At the intersection of Massachusetts Avenue and Memorial Drive is Fariborz Maseeh Hall. The dormitory formerly known as both W1 and Ashdown House was renamed in recognition of a $24 million gift from MIT alumnus Fariborz Maseeh and the Massiah Foundation. This transformational investment allows MIT to expand the undergraduate student body to 4,500 students, an increase of about 250 from recent enrollment figures. The building opened in August of 2011 after receiving an extensive renovation.
Lining Memorial Drive and facing the Charles River are additional student residences, among them the serpentine Baker House, designed by the Finnish architect Alvar Aalto and internationally recognized as a masterpiece of modernism. Renovated in conjunction with its 50th anniversary, Baker House is one of the most popular dormitories at the Institute, in part because of the extraordinary residential experience it provides. Down the road from Baker House at the end of Amherst Alley is the Westgate apartment complex for students with families and the Tang Residence Hall for graduate students.
Simmons Hall, an undergraduate dormitory on Vassar Street, was created by architect Steven Holl in collaboration with Perry Dean Rogers and Partners and acclaimed for the inventive ways it opens to the community. The Warehouse, a residential complex developed from a renovated industrial warehouse built in 1890, offers graduate students an attractive alternative to off-campus housing. The Sidney-Pacific Street graduate residence offers recreational and retail services at street level, giving the building a lively neighborhood presence. Added to the graduate community in fall 2008 is a 275,000-square-foot complex that includes 550 beds, a dining hall, and the Thirsty Ear Pub. The complex is located next to the Sidney-Pacific residence hall and is named Ashdown House after Avery Ashdown, the late housemaster for Building W1, the former home of the graduate students who now live in the new building. Ashdown House is the first LEED Gold-certified building on campus. It was awarded that distinction for optimizing a sustainable design, using nontoxic materials, and incorporating innovative sustainable solutions.
The Infinite Corridor, one of the main thoroughfares at the Institute, runs a distance of 825 feet, or 251 meters, between Building 7 (the Massachusetts Avenue entrance to MIT) and Building 8, opening onto Eastman Court. Nearly the length of three football fields, the corridor is 9 feet wide and 16 feet high along its principal length.
This layout allows the corridor to capture the setting sun at a particular moment, creating a solar phenomenon sometimes called "MIThenge." As viewed from a stationary point on the earth, the path of the sun through the sky traces a circle (roughly) that moves north and south as the seasons go by. In mid-November and in late January every year, the circular path crosses the axis of the Infinite Corridor. When this occurs, given favorable weather conditions, a shaft of sunlight is thrown the entire length of the corridor. The same cannot be seen at sunrise because the other end of the Infinite Corridor is blocked by Building 18. The best viewing of the phenomenon occurs at the third-floor level, which has fewer obstructions and less traffic. For more information, see "Infinite Corridor Astronomy" at http://web.mit.edu/mithenge/.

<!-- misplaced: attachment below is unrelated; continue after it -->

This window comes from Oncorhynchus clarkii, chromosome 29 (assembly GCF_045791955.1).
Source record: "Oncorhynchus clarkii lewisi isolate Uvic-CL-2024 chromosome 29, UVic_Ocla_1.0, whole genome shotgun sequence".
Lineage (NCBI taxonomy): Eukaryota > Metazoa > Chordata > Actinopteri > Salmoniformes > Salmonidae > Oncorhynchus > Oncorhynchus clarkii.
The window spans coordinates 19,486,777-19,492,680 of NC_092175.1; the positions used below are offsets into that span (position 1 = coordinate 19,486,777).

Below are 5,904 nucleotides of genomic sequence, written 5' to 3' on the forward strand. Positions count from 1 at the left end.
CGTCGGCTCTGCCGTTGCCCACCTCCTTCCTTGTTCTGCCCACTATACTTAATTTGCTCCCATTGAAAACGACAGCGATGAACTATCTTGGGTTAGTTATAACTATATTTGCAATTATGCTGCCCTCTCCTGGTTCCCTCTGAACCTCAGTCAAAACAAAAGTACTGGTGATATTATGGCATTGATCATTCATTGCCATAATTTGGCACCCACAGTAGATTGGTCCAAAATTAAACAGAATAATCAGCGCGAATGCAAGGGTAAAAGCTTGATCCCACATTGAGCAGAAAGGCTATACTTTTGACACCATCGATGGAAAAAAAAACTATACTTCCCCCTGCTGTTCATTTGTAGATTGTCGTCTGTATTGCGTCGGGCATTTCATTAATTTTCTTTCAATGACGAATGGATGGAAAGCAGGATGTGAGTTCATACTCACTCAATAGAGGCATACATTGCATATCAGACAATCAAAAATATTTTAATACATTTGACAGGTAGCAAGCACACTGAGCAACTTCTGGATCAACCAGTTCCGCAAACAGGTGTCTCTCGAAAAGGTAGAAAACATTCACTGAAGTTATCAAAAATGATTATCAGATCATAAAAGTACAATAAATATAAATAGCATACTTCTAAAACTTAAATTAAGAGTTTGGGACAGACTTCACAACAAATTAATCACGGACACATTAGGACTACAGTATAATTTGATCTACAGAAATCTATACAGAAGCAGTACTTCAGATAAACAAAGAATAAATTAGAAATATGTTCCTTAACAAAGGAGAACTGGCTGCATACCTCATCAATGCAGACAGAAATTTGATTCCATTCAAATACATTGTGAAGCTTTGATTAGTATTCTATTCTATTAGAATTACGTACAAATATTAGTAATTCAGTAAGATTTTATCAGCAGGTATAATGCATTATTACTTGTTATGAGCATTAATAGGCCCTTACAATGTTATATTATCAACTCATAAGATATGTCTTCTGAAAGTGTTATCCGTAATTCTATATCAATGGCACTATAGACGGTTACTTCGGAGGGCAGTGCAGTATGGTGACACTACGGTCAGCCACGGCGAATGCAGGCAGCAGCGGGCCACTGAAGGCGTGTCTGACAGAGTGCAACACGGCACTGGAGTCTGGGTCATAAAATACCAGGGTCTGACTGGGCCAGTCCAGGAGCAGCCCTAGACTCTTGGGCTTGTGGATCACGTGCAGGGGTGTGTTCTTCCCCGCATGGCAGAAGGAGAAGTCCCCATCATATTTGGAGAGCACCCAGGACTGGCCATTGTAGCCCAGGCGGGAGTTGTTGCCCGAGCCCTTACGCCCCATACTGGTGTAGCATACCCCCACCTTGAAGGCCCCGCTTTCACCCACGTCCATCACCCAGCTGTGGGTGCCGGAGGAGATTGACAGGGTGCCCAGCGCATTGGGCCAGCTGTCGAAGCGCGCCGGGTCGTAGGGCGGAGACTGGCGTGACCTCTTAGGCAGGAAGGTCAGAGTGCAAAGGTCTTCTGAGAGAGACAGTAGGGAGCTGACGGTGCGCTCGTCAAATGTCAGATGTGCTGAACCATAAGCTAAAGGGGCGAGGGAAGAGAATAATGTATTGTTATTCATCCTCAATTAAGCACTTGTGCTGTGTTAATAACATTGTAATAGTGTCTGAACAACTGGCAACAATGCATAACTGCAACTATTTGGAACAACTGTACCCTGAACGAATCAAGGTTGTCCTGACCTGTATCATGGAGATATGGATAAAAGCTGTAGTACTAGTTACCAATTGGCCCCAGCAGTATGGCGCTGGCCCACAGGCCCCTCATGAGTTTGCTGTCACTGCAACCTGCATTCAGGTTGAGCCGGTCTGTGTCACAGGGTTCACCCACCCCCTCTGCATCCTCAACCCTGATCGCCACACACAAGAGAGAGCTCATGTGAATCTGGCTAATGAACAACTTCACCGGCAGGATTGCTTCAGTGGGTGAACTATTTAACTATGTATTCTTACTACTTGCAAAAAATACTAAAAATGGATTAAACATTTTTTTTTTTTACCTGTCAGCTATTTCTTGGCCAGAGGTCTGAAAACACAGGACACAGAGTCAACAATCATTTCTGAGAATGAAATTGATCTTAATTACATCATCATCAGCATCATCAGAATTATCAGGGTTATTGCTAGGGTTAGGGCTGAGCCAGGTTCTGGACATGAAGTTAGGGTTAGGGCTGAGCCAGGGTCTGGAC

MIT is in Cambridge, Massachusetts, on the north bank of the Charles River, facing the city of Boston. The city of Cambridge, well known as the residence of MIT and Harvard, is home to many students and professionals. More than one-fourth of its residents are students, and one out of every six jobs is in higher education.
Cambridge is a city of 13 areas, ranging from approximately 830 to 13,000 residents. Only five cities in the United States with a population over 75,000 are more densely populated. The city's diverse ethnicity is reflected in its black, Hispanic, Asian, American Indian, and white residents.
Within a two-mile radius of MIT are Boston's Museum of Science and Museum of Fine Arts, the Isabella Stewart Gardner Museum, the New England Conservator of Music, Symphony Hall, the New England Aquarium, and the Boston Public Library, as well as Fenway Park and TD Garden for professionalbaseball, basketball, and concerts. Students can also travel easily to Boston's theater district, where Broadway plays are previewed and local productions are staged.
Among the cultural organizations enriching life in the area are the Boston Symphony Orchestra, the Boston Pops, the Boston Ballet Company, the Opera Company of Boston, the Boston Center for the Arts, Boston University's Huntington Theatre Company, the Loeb Drama Center, and the American Repertory Theatre.